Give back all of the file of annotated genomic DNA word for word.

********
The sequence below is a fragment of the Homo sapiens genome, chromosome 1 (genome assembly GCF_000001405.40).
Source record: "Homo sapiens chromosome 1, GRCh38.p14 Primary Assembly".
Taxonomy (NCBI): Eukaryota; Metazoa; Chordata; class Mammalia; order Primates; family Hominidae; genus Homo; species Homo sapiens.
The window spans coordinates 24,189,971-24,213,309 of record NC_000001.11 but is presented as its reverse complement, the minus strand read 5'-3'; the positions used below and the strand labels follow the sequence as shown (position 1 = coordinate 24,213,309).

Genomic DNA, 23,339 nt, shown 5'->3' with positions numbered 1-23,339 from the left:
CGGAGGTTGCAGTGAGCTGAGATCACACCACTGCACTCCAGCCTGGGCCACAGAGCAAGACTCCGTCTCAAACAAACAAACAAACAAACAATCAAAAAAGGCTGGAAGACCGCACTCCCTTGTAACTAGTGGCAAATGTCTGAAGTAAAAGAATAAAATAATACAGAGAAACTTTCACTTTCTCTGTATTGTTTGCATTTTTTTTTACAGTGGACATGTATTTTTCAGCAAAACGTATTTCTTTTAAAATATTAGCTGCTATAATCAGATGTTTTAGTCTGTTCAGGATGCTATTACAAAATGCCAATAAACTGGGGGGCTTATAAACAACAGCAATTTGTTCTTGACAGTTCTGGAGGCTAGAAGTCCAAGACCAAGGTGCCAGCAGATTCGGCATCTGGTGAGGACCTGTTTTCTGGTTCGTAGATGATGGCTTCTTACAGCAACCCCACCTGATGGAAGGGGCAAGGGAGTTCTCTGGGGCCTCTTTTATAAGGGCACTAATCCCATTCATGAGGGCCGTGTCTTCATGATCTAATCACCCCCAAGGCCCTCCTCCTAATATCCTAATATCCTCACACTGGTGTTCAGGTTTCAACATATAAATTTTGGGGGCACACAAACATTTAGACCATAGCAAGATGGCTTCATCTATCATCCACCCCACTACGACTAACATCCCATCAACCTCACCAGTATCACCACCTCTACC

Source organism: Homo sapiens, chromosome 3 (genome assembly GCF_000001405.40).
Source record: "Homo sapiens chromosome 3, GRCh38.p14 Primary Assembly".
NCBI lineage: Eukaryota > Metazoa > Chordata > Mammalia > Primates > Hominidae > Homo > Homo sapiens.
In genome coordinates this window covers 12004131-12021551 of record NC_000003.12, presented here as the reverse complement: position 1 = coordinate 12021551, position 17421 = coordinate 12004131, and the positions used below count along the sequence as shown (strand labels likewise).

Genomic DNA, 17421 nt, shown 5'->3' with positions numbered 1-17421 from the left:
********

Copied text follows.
The sequence below is a fragment of the Homo sapiens genome, chromosome 1 (genome assembly GCF_000001405.40).
Source record: "Homo sapiens chromosome 1, GRCh38.p14 Primary Assembly".
Taxonomy (NCBI): Eukaryota; Metazoa; Chordata; class Mammalia; order Primates; family Hominidae; genus Homo; species Homo sapiens.
The window spans coordinates 24,189,971-24,213,309 of record NC_000001.11 but is presented as its reverse complement, the minus strand read 5'-3'; the positions used below and the strand labels follow the sequence as shown (position 1 = coordinate 24,213,309).

Genomic DNA, 23,339 nt, shown 5'->3' with positions numbered 1-23,339 from the left:
CGGAGGTTGCAGTGAGCTGAGATCACACCACTGCACTCCAGCCTGGGCCACAGAGCAAGACTCCGTCTCAAACAAACAAACAAACAAACAATCAAAAAAGGCTGGAAGACCGCACTCCCTTGTAACTAGTGGCAAATGTCTGAAGTAAAAGAATAAAATAATACAGAGAAACTTTCACTTTCTCTGTATTGTTTGCATTTTTTTTTACAGTGGACATGTATTTTTCAGCAAAACGTATTTCTTTTAAAATATTAGCTGCTATAATCAGATGTTTTAGTCTGTTCAGGATGCTATTACAAAATGCCAATAAACTGGGGGGCTTATAAACAACAGCAATTTGTTCTTGACAGTTCTGGAGGCTAGAAGTCCAAGACCAAGGTGCCAGCAGATTCGGCATCTGGTGAGGACCTGTTTTCTGGTTCGTAGATGATGGCTTCTTACAGCAACCCCACCTGATGGAAGGGGCAAGGGAGTTCTCTGGGGCCTCTTTTATAAGGGCACTAATCCCATTCATGAGGGCCGTGTCTTCATGATCTAATCACCCCCAAGGCCCTCCTCCTAATATCCTAATATCCTCACACTGGTGTTCAGGTTTCAACATATAAATTTTGGGGGCACACAAACATTTAGACCATAGCAAGATGGCTTCATCTATCATCCACCCCACTACGACTAACATCCCATCAACCTCACCAGTATCACCACCTCTACC

Source organism: Homo sapiens, chromosome 3 (genome assembly GCF_000001405.40).
Source record: "Homo sapiens chromosome 3, GRCh38.p14 Primary Assembly".
NCBI lineage: Eukaryota > Metazoa > Chordata > Mammalia > Primates > Hominidae > Homo > Homo sapiens.
In genome coordinates this window covers 12004131-12021551 of record NC_000003.12, presented here as the reverse complement: position 1 = coordinate 12021551, position 17421 = coordinate 12004131, and the positions used below count along the sequence as shown (strand labels likewise).

Genomic DNA, 17421 nt, shown 5'->3' with positions numbered 1-17421 from the left: